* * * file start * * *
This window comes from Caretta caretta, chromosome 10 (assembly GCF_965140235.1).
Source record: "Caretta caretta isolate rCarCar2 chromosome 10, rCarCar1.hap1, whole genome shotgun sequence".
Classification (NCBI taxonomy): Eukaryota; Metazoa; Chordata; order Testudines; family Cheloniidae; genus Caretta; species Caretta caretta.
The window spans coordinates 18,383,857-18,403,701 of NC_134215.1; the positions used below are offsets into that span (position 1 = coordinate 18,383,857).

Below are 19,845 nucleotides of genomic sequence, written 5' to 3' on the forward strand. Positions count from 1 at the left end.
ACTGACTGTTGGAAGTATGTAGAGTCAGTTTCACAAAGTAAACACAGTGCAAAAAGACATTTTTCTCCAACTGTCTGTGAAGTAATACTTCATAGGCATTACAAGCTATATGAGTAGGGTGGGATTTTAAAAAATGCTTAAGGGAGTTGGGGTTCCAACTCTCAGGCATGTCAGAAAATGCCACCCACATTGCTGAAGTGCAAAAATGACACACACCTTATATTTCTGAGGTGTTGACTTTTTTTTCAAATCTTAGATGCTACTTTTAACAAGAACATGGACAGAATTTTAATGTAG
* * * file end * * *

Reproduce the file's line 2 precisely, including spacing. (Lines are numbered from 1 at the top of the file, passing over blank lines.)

Source record: "Caretta caretta isolate rCarCar2 chromosome 10, rCarCar1.hap1, whole genome shotgun sequence".